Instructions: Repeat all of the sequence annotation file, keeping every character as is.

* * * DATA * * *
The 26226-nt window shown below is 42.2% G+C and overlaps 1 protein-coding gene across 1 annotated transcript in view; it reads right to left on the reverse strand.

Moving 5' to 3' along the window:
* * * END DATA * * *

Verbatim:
The 26226-nt window shown below is 42.2% G+C and overlaps 1 protein-coding gene across 1 annotated transcript in view; it reads right to left on the reverse strand.

Moving 5' to 3' along the window: